So it’s just as well she’s got her twangy guitar to do her talking for her; she’s well capable of opening up and letting it rip, such as on the exquisitely jangly ‘Want It Forever‘, a real stand out. They have a real ear for a great riff, and I think that’s when they’re at their best; ‘The Three of Us‘ and ‘Strange Moon Rising’ are stonkingly riffy tracks, and they do something exceptional with my favourite, ‘Hotel Room‘. It begins slow and downbeat, like waking up with a hangover in a chain motel, then they kick it up and blast their way through the rest at a great lick. Fantastic.
But they’re also developing a real ear for slow burning ballads: ‘Your Own Silent Movie’ and ‘Are You Crazy’ are lovely. Then there’s their pastoral folky stuff (‘Misty Versions’, ‘We’ve Seen Birds’, etc.) which means it all adds up to a mix that is far more eclectic than it sounds on first listening.
They’re supported by The Lake Poets, aka Martin Longstaff, a Sunderland lad who brings along some of his mates to play with him. He’s awfy good; great songs, great guitar picking, charming chat and the voice of an angel. ‘Edinburgh’ and ‘Rain‘ are particularly beautiful. He should go far.
So – that was a pretty unique gig!
My pal Jill Brown – who was one of those stand out pupils you have in your career at Lenzie Academy 18 years ago – is a wee Renaissance gal; a PR consultant, spin doctor,TV presenter, singer songwriter and boxer (yes, boxer – her grandfather was a pro). Her music is no nonsense AOR R&B with a slick production (she’s worked with half of Texas, though not the really famous half), and she’s been cutting her teeth doing gigs in Scotland’s toughest prisons. She also sleeps occasionally.
So come along, she says. I do. A few other of her pals do too, all of us lined up along the back of a tiny hall in the depths of the prison as a crowd of Glasgow’s finest come traipsing through the doors. They look so tough, their faces so full of character, I think I must have wandered into a Peter Howson exhibition. ‘Nothing has ever, ever kicked off,’ one of the warders tells us, ‘but if it does…’
The first half of the show is the prison guitar group, and there is some real talent on display. Two of the guys play their own songs, including one about missing a beloved daughter (they can put a tune together, these blokes) and Jill joins a pretty fine guitarist for a couple of covers.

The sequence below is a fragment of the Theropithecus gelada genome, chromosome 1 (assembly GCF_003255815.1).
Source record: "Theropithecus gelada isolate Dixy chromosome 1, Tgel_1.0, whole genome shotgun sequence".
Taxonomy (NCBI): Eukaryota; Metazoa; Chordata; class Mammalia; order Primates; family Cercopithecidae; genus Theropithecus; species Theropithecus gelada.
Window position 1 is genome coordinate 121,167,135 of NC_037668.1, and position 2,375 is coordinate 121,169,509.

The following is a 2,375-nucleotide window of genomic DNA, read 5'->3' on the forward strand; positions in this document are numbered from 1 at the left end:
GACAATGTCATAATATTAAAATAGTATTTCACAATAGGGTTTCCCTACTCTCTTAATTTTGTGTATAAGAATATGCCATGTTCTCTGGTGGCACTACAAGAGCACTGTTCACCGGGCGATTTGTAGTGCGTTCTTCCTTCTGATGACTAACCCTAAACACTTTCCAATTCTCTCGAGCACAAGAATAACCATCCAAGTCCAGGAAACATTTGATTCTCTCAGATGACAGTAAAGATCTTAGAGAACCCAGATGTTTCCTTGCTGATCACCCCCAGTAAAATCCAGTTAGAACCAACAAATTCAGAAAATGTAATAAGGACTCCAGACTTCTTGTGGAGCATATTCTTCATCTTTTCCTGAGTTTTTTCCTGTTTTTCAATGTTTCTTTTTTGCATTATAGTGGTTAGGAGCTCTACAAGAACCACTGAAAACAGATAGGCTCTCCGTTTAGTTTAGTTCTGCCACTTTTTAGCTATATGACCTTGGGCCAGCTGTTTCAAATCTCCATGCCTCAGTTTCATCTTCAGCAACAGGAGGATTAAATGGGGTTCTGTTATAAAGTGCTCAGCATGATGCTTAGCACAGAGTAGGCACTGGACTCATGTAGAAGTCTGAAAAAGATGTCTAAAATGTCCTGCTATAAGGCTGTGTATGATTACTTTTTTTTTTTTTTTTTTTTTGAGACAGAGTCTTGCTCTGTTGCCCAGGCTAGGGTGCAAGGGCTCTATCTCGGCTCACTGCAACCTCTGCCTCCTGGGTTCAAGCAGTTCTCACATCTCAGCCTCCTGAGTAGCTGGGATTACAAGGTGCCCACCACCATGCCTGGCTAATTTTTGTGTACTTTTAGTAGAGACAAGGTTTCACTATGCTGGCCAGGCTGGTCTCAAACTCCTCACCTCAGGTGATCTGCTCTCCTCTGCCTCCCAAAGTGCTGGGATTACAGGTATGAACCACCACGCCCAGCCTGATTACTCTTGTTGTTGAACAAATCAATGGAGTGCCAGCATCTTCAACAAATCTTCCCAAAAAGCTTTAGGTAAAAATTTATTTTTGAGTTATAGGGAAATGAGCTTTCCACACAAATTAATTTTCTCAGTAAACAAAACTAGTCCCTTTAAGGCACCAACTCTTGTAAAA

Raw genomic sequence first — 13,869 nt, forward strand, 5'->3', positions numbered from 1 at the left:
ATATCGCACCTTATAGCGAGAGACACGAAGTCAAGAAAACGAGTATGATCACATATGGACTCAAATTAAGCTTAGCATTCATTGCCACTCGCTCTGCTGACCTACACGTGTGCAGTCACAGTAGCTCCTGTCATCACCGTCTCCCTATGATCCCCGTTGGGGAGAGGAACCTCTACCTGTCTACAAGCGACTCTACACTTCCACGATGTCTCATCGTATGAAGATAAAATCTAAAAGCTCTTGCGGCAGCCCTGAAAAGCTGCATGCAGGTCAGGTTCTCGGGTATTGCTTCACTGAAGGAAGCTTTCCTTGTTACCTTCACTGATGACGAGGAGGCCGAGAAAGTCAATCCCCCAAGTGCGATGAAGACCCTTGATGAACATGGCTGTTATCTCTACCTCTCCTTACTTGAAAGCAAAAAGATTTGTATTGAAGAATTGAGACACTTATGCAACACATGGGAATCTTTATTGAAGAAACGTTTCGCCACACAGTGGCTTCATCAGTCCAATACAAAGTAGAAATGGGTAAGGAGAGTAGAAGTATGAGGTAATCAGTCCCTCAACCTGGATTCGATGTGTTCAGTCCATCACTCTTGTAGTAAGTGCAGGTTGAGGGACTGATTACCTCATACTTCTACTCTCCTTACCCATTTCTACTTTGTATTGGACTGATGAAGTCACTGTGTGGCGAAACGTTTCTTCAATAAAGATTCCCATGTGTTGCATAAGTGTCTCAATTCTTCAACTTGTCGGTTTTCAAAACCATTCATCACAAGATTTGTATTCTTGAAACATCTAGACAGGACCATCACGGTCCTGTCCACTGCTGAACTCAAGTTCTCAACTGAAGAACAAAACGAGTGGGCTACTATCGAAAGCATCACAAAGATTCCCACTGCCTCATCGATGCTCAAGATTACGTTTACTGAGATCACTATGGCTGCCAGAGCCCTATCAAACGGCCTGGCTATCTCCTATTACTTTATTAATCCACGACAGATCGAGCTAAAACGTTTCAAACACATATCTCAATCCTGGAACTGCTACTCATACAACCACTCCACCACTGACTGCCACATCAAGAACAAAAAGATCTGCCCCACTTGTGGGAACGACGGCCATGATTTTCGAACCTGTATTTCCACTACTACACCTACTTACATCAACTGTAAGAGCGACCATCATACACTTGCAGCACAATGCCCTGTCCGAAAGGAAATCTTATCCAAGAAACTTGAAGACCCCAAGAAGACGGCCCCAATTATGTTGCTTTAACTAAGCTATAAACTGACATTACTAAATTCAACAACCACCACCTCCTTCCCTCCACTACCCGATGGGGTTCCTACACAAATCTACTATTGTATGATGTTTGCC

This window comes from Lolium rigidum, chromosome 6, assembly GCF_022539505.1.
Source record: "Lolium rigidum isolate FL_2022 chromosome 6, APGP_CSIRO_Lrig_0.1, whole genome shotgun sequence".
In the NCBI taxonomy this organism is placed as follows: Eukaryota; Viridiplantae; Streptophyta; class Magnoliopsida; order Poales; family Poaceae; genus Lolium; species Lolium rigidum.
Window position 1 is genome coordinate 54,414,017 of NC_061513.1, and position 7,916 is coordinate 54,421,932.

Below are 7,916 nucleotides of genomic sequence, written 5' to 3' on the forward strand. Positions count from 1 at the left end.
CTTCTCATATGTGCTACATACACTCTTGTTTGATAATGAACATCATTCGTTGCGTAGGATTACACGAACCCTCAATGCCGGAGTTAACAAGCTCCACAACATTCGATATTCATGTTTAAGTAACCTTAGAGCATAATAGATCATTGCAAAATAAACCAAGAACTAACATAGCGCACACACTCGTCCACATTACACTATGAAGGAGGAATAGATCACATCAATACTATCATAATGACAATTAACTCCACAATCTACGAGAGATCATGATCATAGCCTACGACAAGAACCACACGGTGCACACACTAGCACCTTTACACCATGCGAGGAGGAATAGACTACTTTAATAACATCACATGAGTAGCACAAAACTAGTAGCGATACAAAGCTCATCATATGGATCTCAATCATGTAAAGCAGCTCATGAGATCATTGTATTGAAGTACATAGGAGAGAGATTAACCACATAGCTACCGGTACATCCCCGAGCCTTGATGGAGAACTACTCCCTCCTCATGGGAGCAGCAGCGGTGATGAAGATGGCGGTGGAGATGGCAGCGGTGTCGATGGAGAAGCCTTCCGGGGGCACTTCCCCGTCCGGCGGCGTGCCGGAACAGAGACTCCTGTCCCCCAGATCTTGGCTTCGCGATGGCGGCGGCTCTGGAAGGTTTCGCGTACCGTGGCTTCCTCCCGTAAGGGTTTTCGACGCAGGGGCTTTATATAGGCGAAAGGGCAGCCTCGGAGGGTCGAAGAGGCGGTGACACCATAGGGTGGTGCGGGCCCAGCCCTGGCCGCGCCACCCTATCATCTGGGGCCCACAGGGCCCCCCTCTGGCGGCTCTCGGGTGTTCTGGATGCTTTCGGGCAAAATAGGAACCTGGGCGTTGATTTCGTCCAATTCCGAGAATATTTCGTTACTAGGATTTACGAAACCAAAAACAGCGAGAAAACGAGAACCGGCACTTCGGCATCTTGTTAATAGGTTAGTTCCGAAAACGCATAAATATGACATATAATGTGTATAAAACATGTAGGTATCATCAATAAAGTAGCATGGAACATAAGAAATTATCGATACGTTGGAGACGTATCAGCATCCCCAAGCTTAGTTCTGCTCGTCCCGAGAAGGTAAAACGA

Then there’s a break for one of the best Scotch pies I’ve ever had. Honestly. I dimly remember having one at a St Mirren match, one of those legendary Kilmarnock pies that were the only reason anyone ever went to Rugby Park. This one is better. And it’s with Irn Bru. Diet tomorrow, I think…
Second half, Jill gets her band up to crack through eight or so of her songs. I can hear her developing as a songwriter. Much of her work is informed by the industrial amounts of shit she’s had to face in her life (she won’t mind me saying that, she freely admits it on stage) so you can hear the pain and the fight and the redemption behind the toe-tapping tunes. Two I haven’t heard – ‘Neverending Song’, a startlingly good love song, and ‘A Right Hook’s Coming, and a Whole Lot More’ (yes, I told you, she’s a boxer) – are especially good.
And that audience? Well, they’re perfect. There’s no even good natured heckling of their fellow inmates who are performing – they’re treated warmly, because they all share the same sentiments – and, apart from a couple of wolf whistles as tiny, perchink Jill takes the stage (which she charmingly deals with PDQ), they are perfectly respectful. Applause is genuine, songs are greeted with careful attention and they take Jill’s quips and barbs and jokes with good humour (‘What is it? Do we fancy him?’ she asks, as her bass player gets a particularly loud cheer). How I wish they’d been the audience at Pokey LaFarge’s gig in Amsterdam earlier this month…
So – a great wee evening. Jill works so hard at her music, she deserves a lot more success. I’m very proud of my pupil. I’m very proud of my pal.
After their great mini-set at Sofar Glasgow a couple of months, ago, I was damned sure I was going to see Glasgow’s biggest up and coming band; seems everyone else had the same idea, because Tut’s is an absolute sell out, groaning at the seams for a band that, remarkably, only put their first track online about a year ago. They are going far, and they deserve to.
It’s short set, but it oozes class. My only complaint is that they start the set with my favourite, ‘The Seeds You Sow‘, a huge track that demands that you chant along and dance your bollocks off. However, they don’t really let up, and those big chants and tingly synths come thick and fast with ‘Out of the Blue’ and ‘Cold Blooded’ and their brilliant new single ‘Messiah‘ (the video is a hoot). They’re a great band, tight as a drum; it’s noticeable that all those difficult syncopations and startling abrupt entries are pin point sharp. Stuart Brock, too, has a wonderful voice, shown to great effect on a kitsch cover of ‘Time after Time’ and an a capella ‘When Doves Cry’, two songs that suit their big, romantic aesthetic.